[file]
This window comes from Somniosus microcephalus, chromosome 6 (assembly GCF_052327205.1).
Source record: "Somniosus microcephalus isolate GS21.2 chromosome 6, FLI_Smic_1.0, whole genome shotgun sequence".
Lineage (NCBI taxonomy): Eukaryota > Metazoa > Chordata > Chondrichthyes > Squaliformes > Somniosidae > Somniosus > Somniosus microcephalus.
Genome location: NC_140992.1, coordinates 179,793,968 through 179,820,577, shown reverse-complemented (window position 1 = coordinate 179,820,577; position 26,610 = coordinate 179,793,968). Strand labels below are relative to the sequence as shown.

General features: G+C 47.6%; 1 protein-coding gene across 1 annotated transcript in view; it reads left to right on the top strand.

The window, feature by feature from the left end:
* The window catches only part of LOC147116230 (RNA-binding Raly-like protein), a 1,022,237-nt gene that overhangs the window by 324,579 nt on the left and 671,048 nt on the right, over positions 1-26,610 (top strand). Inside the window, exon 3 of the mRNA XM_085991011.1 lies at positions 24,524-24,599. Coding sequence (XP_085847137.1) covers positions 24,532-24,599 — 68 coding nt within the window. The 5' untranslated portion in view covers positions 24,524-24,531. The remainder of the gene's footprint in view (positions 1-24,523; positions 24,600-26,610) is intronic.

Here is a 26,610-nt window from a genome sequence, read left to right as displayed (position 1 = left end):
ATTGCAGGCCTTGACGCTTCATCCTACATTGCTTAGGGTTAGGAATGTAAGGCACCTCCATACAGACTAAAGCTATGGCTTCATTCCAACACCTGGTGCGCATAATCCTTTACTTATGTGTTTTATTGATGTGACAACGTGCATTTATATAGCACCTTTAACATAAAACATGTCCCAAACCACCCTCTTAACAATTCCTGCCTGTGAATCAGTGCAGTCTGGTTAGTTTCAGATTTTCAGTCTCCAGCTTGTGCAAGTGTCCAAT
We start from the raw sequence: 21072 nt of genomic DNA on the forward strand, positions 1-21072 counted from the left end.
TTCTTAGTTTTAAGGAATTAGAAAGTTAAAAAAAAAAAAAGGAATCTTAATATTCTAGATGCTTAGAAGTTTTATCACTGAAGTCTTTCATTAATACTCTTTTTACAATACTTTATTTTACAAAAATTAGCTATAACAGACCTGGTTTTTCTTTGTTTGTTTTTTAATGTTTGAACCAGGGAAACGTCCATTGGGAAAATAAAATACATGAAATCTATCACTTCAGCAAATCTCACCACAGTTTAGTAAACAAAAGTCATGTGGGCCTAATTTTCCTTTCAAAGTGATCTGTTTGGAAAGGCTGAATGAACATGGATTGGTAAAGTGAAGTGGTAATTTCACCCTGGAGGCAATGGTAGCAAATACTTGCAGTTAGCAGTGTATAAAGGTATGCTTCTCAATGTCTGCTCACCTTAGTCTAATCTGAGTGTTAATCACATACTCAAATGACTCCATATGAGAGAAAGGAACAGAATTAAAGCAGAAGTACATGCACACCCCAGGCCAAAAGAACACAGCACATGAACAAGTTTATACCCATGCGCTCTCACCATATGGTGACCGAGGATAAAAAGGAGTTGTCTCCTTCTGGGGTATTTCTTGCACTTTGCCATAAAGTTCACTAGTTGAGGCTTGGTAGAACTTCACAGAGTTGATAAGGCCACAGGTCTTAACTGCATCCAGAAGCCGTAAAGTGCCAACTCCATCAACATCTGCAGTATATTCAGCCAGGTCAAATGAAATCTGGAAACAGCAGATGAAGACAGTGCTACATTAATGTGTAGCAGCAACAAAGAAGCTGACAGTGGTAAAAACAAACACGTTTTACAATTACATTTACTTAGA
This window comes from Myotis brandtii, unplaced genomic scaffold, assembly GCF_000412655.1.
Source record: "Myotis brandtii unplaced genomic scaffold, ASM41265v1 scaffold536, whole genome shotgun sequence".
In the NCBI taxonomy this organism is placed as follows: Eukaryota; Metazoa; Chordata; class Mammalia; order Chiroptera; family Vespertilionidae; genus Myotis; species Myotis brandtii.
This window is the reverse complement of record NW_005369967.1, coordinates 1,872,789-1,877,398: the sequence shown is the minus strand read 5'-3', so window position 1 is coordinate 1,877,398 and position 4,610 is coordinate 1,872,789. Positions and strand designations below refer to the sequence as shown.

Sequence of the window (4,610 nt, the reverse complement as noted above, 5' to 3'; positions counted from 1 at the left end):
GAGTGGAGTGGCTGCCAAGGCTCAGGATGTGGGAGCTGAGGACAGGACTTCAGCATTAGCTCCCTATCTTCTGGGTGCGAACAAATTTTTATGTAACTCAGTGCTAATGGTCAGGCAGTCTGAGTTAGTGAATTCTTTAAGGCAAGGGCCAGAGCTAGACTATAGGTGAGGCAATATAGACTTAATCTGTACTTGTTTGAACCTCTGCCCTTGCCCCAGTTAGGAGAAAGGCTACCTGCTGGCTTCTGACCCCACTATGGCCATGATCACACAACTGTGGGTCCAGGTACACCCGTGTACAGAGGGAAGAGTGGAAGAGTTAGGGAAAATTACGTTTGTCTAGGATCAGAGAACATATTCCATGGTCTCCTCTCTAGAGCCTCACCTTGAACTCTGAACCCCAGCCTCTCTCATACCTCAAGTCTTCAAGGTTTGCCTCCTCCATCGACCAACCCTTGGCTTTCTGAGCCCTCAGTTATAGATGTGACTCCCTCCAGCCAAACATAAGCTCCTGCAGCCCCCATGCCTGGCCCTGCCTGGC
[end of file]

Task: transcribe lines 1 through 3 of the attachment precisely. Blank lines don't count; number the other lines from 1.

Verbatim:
This window comes from Somniosus microcephalus, chromosome 6 (assembly GCF_052327205.1).
Source record: "Somniosus microcephalus isolate GS21.2 chromosome 6, FLI_Smic_1.0, whole genome shotgun sequence".
Lineage (NCBI taxonomy): Eukaryota > Metazoa > Chordata > Chondrichthyes > Squaliformes > Somniosidae > Somniosus > Somniosus microcephalus.